Clinton vetoes $23 billion energy and water bill

Calling a Republican-approved bill funding water and energy directives “deeply flawed”, the president urged new legislation which he could sign.

As was widely expected, Clinton vetoed the far-reaching Energy and Water Development Appropriations Act, 2001, on 7 October. The veto is likely to be sustained, as Senate votes for the bill fell 10 short of the amount necessary to override it when it was passed on 2 October.

“Today I vetoed a deeply flawed energy-water appropriations bill that threatens major environmental harm by blocking our efforts to modernise operations on the Missouri River,” Clinton said in a statement. “This anti-environmental rider would not only jeopardise the survival of three threatened and endangered species, but would also establish a dangerous precedent aimed at barring a federal agency from obeying one of our nation’s landmark environmental statutes.”

Clinton had objected to a section of the bill preventing the state from raising the artificially lowered spring flow on the Missouri River to benefit wildlife with the more natural seasonal flow. Environmentalists together with federal deputies from upriver states applauded Clinton’s stance, saying that wildlife and recreation were threatened by Missouri’s farm and barge interests. However, Missouri deputies said countered this, saying that increasing the river’s spring flow would cause flooding on farmland and harm the barge industry.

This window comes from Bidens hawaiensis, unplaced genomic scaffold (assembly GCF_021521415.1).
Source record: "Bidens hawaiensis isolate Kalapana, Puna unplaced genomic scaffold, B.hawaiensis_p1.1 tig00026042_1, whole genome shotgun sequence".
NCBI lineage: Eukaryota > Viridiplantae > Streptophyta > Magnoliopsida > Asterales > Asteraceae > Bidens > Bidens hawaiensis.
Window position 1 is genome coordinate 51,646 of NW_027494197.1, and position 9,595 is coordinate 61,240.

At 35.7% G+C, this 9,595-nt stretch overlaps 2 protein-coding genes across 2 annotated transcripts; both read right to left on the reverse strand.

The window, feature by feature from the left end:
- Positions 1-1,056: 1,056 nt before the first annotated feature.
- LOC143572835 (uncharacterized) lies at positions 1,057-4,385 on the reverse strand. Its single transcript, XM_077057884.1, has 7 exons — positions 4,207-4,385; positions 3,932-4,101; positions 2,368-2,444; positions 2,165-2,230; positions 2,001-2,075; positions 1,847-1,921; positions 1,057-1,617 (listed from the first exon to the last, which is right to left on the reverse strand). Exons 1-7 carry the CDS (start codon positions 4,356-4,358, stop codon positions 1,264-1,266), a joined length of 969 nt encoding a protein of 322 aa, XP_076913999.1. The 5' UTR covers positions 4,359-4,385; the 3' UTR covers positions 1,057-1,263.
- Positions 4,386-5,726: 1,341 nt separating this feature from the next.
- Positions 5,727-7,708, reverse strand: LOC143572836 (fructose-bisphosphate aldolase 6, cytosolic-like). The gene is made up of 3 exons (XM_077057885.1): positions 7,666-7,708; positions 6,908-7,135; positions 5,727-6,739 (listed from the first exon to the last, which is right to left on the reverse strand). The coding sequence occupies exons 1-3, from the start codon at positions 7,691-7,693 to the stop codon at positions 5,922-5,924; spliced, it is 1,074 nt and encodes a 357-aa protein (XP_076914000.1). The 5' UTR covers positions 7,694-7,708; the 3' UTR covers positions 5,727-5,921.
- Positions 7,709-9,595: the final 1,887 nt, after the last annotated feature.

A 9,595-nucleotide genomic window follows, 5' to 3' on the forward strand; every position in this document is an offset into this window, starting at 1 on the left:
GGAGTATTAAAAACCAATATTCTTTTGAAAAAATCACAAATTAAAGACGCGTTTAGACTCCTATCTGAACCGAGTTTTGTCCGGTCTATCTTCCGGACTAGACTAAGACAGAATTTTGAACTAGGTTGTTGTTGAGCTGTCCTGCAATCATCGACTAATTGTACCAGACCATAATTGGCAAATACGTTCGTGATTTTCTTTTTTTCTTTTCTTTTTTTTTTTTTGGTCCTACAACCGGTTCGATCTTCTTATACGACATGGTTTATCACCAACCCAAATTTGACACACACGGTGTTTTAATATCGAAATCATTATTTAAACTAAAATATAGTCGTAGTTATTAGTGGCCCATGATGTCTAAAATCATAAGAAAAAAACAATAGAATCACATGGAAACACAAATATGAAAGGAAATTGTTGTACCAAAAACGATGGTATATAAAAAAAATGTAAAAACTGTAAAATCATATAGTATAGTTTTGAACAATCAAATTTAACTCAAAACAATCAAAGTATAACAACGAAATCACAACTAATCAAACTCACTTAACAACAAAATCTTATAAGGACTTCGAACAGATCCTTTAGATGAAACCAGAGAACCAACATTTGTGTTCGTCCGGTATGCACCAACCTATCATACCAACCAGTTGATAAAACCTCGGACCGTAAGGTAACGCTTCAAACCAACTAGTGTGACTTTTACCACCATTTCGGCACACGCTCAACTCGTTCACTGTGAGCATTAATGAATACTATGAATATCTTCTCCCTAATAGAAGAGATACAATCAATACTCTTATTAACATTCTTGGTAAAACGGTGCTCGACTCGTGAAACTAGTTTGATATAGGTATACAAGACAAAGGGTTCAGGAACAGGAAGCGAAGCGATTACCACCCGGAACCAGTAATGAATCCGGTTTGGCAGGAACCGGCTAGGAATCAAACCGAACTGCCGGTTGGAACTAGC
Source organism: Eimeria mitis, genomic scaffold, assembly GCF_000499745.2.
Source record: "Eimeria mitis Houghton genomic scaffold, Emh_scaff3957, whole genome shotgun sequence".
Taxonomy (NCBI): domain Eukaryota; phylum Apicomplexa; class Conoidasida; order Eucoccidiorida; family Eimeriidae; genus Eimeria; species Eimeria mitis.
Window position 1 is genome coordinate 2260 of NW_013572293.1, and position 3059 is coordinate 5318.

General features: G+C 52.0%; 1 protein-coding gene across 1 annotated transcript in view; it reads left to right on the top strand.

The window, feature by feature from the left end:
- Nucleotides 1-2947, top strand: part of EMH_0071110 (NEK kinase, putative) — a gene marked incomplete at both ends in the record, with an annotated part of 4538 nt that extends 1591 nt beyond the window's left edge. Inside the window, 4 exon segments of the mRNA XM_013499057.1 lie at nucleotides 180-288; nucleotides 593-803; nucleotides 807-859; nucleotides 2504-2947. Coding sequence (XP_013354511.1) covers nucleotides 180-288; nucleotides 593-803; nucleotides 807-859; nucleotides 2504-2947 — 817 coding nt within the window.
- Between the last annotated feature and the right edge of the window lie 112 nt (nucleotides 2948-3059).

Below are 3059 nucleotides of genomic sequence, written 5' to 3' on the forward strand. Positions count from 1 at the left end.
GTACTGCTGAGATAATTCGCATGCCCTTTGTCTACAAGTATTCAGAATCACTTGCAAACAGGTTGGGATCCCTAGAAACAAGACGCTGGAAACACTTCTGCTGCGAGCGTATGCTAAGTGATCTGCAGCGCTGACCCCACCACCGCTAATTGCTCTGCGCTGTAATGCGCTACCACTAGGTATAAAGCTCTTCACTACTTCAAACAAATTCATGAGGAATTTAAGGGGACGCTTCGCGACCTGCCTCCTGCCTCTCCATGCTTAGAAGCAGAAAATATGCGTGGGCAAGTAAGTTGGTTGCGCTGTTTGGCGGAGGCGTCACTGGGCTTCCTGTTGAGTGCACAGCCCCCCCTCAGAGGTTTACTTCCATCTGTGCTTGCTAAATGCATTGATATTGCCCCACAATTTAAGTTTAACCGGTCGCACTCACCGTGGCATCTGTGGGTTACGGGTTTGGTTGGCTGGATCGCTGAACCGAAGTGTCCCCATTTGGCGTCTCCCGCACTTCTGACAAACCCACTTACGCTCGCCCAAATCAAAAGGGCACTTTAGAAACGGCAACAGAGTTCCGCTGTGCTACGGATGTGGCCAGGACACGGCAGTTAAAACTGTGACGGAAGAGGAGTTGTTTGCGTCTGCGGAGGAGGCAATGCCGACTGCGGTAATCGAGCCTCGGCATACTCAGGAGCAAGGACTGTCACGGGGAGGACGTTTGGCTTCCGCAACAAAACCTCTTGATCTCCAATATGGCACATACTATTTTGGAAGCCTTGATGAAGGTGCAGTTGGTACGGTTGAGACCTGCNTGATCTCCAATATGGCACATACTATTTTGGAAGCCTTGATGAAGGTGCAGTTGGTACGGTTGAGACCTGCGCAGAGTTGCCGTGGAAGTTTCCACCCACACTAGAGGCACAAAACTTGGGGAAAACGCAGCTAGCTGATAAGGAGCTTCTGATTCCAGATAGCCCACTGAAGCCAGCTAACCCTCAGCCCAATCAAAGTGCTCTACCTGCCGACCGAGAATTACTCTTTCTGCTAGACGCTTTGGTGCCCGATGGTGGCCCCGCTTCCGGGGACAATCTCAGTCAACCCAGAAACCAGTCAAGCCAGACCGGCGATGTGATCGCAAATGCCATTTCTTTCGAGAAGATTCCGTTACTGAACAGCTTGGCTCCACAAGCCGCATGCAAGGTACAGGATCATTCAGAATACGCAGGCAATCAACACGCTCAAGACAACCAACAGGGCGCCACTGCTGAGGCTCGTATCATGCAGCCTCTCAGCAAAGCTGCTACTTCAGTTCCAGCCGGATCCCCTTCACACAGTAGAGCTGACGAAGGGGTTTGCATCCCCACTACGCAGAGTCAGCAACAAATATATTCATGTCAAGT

This was not Clinton’s sole reason for the veto, however. “It also failed to fund efforts to research and develop non-polluting sources of energy through solar and renewable technologies that are vital to America’s energy security,” Clinton said.

The president also objected to the bill’s funding of “scores of special projects for special interests”, whilst failing to provide sufficient funding for “priorities in the national interest, such as the environmental restoration of the Florida Everglades and the California-Bay Delta, and the administration’s strategy to restore endangered salmon in the Pacific Northwest”.

The bill would have allocated significant funds to various government departments dealing with water and energy including the Department of Civil Defense, the Department of the Interior and the Department of Energy. Among the scores of proposals contained in the $23 billion package money would have been allocated to were: $60 million extra towards renewable energy, flood control projects on the Mississippi River and its tributaries, wetlands protection, land reclamation, drought assistance, uranium facilities maintenance and remediation and nuclear waste disposal, closure and environmental restoration projects for defence facilities and restoration projects associated with the Cerro Grande fire.

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